Can Electrophilicity Act as a Measure of the Redox Potential of First-Row Transition Metal Ions?

Jan Moens
Abstract Previous contributions concerning the computational approach to redox chemistry have made use of thermodynamic cycles and Car,Parrinello molecular dynamics simulations to obtain accurate redox potential values, whereas this article adopts a conceptual density functional theory (DFT) approach. Conceptual DFT descriptors have found widespread use in the study of thermodynamic and kinetic aspects of a variety of organic and inorganic reactions. However, redox reactions have not received much attention until now. In this contribution, we prove the usefulness of global and local electrophilicity descriptors for the prediction of the redox characteristics of first row transition metal ions (from Sc3+|Sc2+ to Cu3+|Cu2+) and introduce a scaled definition of the electrophilicity based on the number of electrons an electrophile ideally accepts. This scaled electrophilicity concept acts as a good quantitative estimate of the redox potential. We also identify the first solvation sphere together with the metal ion as the primary active region during the electron uptake process, whereas the second solvation sphere functions as a non-reactive continuum region. [source]

Nigrostriatal denervation does not affect glutamate transporter mRNA expression but subsequent levodopa treatment selectively increases GLT1 mRNA and protein expression in the rat striatum

J.-C. Liévens
There is growing evidence that the loss of the nigrostriatal dopaminergic neurones induces an overactivity of the corticostriatal glutamatergic pathway which seems to be central to the physiopathology of parkinsonism. Moreover, glutamatergic mechanisms involving NMDA receptors have been shown to interfere with the therapeutical action of levodopa. Given the key role played by uptake processes in glutamate neurotransmission, this study examined the effects of nigrostriatal deafferentation and of levodopa treatment on the striatal expression of the glutamate transporters GLT1, GLAST and EAAC1 in the rat. No significant changes in striatal mRNA levels of these transporters were detected after either levodopa treatment (100 mg/kg; i.p., twice a day for 21 days) or unilateral lesion of the nigrostriatal pathway by intranigral 6-hydroxydopamine injection. In contrast, animals with the lesion subsequently treated with levodopa showed a selective increase (36%) in GLT1 mRNA levels in the denervated striatum versus controls. These animals also showed increased GLT1 protein expression, as assessed by immunostaining and western blotting. These data provide the first evidence that levodopa therapy may interfere with striatal glutamate transmission through change in expression of the primarily glial glutamate transporter GLT1. We further suggest that levodopa-induced GLT1 overexpression may represent a compensatory mechanism preventing neurotoxic accumulation of endogenous glutamate. [source]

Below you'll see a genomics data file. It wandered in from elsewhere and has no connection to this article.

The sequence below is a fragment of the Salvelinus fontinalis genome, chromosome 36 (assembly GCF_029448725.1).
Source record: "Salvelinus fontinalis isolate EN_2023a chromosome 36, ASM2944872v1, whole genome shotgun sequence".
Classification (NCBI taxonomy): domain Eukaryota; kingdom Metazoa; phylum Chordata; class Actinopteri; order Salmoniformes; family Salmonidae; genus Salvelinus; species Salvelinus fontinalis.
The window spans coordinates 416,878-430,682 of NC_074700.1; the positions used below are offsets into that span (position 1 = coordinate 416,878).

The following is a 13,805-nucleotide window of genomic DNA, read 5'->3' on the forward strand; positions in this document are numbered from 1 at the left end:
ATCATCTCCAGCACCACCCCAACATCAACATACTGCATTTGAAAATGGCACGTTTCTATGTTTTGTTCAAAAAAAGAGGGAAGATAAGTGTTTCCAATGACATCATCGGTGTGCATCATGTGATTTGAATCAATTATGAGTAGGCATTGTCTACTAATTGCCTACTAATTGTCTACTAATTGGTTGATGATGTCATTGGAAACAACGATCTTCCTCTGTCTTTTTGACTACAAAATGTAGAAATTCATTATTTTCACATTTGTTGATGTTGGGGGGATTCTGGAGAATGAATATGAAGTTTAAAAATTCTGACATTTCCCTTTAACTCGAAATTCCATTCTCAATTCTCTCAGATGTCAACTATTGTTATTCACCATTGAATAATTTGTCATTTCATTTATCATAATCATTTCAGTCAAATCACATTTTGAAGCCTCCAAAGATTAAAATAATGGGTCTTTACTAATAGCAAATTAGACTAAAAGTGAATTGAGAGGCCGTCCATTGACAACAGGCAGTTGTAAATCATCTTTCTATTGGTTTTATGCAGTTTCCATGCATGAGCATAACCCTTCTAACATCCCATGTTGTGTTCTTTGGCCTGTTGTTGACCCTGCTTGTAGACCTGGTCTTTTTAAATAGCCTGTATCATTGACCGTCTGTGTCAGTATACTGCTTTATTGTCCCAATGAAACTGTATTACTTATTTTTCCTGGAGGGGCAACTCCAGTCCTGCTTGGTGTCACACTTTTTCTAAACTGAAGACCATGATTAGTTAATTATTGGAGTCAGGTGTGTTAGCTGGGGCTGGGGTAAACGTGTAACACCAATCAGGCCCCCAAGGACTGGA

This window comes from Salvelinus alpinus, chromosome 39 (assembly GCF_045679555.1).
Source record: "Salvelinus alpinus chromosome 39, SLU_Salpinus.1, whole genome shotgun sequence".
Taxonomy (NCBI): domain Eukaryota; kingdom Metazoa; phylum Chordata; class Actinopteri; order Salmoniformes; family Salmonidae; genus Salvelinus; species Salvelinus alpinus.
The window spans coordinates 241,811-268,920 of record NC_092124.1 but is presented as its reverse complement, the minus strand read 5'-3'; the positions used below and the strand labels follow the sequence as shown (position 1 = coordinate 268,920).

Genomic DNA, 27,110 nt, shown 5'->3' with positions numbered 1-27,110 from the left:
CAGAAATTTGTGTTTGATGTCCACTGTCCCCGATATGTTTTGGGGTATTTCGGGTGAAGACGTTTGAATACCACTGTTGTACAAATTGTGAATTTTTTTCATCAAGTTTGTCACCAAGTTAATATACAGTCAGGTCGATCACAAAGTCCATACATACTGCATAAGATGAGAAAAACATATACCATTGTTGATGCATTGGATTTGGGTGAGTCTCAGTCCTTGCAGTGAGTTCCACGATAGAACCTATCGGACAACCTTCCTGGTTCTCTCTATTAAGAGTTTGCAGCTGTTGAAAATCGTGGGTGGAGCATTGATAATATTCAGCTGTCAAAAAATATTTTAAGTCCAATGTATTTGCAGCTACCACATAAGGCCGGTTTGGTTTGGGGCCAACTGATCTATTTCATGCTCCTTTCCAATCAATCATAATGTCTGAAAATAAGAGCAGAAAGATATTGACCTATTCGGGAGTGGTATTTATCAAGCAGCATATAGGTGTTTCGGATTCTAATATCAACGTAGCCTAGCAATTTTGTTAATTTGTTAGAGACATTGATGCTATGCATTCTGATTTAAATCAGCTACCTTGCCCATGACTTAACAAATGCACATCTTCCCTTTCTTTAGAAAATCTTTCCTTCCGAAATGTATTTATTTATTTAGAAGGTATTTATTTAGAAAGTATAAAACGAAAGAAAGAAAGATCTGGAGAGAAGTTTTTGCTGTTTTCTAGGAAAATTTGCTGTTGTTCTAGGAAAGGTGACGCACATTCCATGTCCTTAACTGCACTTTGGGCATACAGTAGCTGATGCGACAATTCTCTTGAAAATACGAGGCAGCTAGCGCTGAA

Pathogen trafficking pathways and host phosphoinositide metabolism

Stefan S. Weber
Summary Phosphoinositide (PI) glycerolipids are key regulators of eukaryotic signal transduction, cytoskeleton architecture and membrane dynamics. The host cell PI metabolism is targeted by intracellular bacterial pathogens, which evolved intricate strategies to modulate uptake processes and vesicle trafficking pathways. Upon entering eukaryotic host cells, pathogenic bacteria replicate in distinct vacuoles or in the host cytoplasm. Vacuolar pathogens manipulate PI levels to mimic or modify membranes of subcellular compartments and thereby establish their replicative niche. Legionella pneumophila, Brucella abortus, Mycobacterium tuberculosis and Salmonella enterica translocate effector proteins into the host cell, some of which anchor to the vacuolar membrane via PIs or enzymatically turnover PIs. Cytoplasmic pathogens target PI metabolism at the plasma membrane, thus modulating their uptake and antiapoptotic signalling pathways. Employing this strategy, Shigella flexneri directly injects a PI-modifying effector protein, while Listeria monocytogenes exploits PI metabolism indirectly by binding to transmembrane receptors. Thus, regardless of the intracellular lifestyle of the pathogen, PI metabolism is critically involved in the interactions with host cells. [source]